Law Commission: Recommends New DNA Laws For Criminal Investigations

Te Aka Matua o te Ture | Law Commission today released a report that recommends a new, comprehensive regime to control how DNA is obtained, used and retained for criminal investigations. The report has revealed significant gaps in the operation ... More>>

ALSO:


New Zealand Government: To Declare A Climate Emergency

The Government will declare a climate emergency next week, Climate Change Minister James Shaw said today. “We are in the midst of a climate crisis that will impact on nearly every aspect of our lives and the type of planet our children will inherit ... More>>

ALSO:

Economy: Crown Accounts Reflect Govt’s Careful Economic Management

The better-than-expected Crown accounts released today show the Government’s careful management of the COVID-19 health crisis was the right approach to support the economy. As expected, the Crown accounts for the year to June 2020 show the operating balance ... More>>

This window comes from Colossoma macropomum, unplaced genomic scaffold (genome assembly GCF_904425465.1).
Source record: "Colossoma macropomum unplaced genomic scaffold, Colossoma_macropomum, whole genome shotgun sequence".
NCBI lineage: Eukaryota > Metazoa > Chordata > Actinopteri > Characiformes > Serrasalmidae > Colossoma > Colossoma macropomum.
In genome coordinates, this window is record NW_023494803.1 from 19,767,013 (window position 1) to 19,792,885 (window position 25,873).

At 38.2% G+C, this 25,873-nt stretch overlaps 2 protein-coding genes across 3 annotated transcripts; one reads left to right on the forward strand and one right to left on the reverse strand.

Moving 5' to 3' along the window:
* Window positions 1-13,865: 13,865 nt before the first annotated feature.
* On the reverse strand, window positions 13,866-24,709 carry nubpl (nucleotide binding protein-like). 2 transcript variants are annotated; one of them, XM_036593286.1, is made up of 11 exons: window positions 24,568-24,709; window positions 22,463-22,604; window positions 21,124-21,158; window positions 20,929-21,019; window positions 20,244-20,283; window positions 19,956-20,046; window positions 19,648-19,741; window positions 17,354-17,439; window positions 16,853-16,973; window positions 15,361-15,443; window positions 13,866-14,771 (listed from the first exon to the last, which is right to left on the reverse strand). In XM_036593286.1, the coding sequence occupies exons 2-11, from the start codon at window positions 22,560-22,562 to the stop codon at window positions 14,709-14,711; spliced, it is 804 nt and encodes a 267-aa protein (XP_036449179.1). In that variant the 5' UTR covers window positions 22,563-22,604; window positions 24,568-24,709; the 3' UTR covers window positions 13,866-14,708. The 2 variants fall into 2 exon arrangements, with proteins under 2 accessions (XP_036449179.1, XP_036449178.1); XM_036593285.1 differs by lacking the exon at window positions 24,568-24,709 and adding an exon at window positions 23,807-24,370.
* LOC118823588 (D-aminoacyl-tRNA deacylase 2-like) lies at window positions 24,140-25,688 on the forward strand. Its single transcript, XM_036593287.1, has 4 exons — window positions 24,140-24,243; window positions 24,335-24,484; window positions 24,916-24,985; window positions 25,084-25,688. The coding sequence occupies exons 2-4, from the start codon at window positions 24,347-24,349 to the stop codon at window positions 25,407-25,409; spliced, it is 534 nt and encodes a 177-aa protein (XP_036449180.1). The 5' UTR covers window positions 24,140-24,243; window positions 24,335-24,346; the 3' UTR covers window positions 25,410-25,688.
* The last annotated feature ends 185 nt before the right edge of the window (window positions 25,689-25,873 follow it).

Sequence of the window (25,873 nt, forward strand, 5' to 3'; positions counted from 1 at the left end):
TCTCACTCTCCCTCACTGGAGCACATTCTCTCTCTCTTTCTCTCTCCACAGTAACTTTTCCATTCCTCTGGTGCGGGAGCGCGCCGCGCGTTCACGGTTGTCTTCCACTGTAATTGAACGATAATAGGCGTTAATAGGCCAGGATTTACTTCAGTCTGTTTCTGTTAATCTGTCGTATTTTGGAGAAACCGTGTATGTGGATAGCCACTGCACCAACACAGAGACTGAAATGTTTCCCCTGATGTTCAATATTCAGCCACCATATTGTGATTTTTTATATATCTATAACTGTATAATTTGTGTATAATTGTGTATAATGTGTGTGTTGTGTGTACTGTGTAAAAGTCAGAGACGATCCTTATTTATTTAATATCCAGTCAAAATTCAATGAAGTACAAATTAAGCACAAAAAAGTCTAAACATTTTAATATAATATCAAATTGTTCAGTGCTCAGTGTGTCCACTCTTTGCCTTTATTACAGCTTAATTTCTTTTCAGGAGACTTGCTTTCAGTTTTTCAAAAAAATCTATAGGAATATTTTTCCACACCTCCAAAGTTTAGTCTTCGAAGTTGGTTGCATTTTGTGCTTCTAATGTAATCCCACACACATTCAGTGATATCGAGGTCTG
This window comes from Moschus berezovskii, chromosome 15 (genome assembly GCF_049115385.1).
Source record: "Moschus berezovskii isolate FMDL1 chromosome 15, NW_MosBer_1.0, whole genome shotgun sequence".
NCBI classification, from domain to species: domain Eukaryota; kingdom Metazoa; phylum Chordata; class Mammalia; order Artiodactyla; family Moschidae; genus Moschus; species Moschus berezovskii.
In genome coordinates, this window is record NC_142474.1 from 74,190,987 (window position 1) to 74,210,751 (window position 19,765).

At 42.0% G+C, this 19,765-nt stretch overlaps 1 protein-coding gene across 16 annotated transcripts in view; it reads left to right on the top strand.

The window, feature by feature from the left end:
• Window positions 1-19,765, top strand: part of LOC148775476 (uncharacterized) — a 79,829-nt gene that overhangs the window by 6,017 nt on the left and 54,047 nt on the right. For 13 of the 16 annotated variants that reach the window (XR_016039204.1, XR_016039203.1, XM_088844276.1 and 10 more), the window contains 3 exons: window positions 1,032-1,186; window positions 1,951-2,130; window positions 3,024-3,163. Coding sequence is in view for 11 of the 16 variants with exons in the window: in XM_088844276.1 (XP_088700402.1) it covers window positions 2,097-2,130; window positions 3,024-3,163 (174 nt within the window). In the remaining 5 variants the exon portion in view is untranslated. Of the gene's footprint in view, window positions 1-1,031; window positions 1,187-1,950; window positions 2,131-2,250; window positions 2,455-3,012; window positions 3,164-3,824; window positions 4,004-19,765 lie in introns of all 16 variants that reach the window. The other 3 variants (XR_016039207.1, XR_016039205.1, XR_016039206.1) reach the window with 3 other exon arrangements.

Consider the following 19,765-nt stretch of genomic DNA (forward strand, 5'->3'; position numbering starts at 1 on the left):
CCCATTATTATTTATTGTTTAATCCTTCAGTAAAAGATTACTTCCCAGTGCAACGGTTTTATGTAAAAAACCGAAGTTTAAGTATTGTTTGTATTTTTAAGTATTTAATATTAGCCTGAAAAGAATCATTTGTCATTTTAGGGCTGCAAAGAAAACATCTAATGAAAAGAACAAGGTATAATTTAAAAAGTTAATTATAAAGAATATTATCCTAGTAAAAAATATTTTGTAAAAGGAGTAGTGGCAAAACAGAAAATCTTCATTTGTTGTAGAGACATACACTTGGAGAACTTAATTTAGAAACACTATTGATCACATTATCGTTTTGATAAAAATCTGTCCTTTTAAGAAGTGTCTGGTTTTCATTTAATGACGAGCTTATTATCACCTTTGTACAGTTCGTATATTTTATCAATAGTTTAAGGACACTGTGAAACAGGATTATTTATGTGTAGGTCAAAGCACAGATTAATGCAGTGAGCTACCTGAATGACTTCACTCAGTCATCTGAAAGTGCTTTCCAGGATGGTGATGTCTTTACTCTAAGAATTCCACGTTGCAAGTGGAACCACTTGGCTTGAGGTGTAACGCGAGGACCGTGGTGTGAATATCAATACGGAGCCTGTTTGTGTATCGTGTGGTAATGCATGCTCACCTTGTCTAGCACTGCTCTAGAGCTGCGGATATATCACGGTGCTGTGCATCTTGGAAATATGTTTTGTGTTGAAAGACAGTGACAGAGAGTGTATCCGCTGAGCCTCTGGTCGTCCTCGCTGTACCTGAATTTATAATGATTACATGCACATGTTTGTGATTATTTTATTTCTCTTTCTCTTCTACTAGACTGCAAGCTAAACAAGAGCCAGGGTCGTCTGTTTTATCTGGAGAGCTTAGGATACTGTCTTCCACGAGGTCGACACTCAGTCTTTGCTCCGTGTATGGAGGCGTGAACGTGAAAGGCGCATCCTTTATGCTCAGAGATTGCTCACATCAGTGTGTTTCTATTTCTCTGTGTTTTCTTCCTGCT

ALSO:

Green Party: Announce Portfolio Reshuffle With Talented And Energised Caucus Team

“The Green Party caucus offers a breadth of talent and energy to the Parliament this term. In ten MPs you have a small business owner, a human rights lawyer, an academic, a climate negotiator, a transport planner, and so much more”, Green Party ... More>>

ALSO:

 
 
 
 
 
 

LATEST HEADLINES

  • PARLIAMENT
  • POLITICS
  • REGIONAL
 
 

InfoPages News Channels